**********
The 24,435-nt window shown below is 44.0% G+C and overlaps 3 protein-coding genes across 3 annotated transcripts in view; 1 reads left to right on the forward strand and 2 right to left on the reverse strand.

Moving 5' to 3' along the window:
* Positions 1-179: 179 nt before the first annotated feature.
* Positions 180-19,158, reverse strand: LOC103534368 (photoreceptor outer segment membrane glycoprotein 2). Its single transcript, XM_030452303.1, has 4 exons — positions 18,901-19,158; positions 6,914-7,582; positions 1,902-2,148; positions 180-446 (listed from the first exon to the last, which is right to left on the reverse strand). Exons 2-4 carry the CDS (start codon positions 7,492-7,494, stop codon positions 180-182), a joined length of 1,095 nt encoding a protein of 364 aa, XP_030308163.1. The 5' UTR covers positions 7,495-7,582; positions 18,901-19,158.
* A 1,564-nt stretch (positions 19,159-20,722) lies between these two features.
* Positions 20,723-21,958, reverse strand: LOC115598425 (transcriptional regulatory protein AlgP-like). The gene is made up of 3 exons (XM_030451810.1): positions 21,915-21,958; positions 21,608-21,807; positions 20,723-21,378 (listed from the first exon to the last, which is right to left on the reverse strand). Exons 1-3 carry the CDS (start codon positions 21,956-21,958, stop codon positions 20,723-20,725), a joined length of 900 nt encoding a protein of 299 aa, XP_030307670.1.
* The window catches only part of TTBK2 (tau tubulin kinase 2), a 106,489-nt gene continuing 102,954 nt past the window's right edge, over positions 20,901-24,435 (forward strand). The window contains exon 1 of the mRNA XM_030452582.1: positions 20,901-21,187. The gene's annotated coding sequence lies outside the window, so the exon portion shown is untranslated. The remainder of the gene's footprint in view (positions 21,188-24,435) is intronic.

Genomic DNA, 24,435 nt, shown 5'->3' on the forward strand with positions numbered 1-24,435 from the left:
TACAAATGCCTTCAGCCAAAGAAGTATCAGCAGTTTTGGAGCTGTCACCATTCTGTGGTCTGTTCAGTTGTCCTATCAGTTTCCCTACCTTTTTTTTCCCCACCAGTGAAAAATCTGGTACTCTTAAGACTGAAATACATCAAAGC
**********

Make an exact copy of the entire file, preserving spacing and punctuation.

The 24,435-nt window shown below is 44.0% G+C and overlaps 3 protein-coding genes across 3 annotated transcripts in view; 1 reads left to right on the forward strand and 2 right to left on the reverse strand.

Moving 5' to 3' along the window:
* Positions 1-179: 179 nt before the first annotated feature.
* Positions 180-19,158, reverse strand: LOC103534368 (photoreceptor outer segment membrane glycoprotein 2). Its single transcript, XM_030452303.1, has 4 exons — positions 18,901-19,158; positions 6,914-7,582; positions 1,902-2,148; positions 180-446 (listed from the first exon to the last, which is right to left on the reverse strand). Exons 2-4 carry the CDS (start codon positions 7,492-7,494, stop codon positions 180-182), a joined length of 1,095 nt encoding a protein of 364 aa, XP_030308163.1. The 5' UTR covers positions 7,495-7,582; positions 18,901-19,158.
* A 1,564-nt stretch (positions 19,159-20,722) lies between these two features.
* Positions 20,723-21,958, reverse strand: LOC115598425 (transcriptional regulatory protein AlgP-like). The gene is made up of 3 exons (XM_030451810.1): positions 21,915-21,958; positions 21,608-21,807; positions 20,723-21,378 (listed from the first exon to the last, which is right to left on the reverse strand). Exons 1-3 carry the CDS (start codon positions 21,956-21,958, stop codon positions 20,723-20,725), a joined length of 900 nt encoding a protein of 299 aa, XP_030307670.1.
* The window catches only part of TTBK2 (tau tubulin kinase 2), a 106,489-nt gene continuing 102,954 nt past the window's right edge, over positions 20,901-24,435 (forward strand). The window contains exon 1 of the mRNA XM_030452582.1: positions 20,901-21,187. The gene's annotated coding sequence lies outside the window, so the exon portion shown is untranslated. The remainder of the gene's footprint in view (positions 21,188-24,435) is intronic.

Genomic DNA, 24,435 nt, shown 5'->3' on the forward strand with positions numbered 1-24,435 from the left:
TACAAATGCCTTCAGCCAAAGAAGTATCAGCAGTTTTGGAGCTGTCACCATTCTGTGGTCTGTTCAGTTGTCCTATCAGTTTCCCTACCTTTTTTTTCCCCACCAGTGAAAAATCTGGTACTCTTAAGACTGAAATACATCAAAGC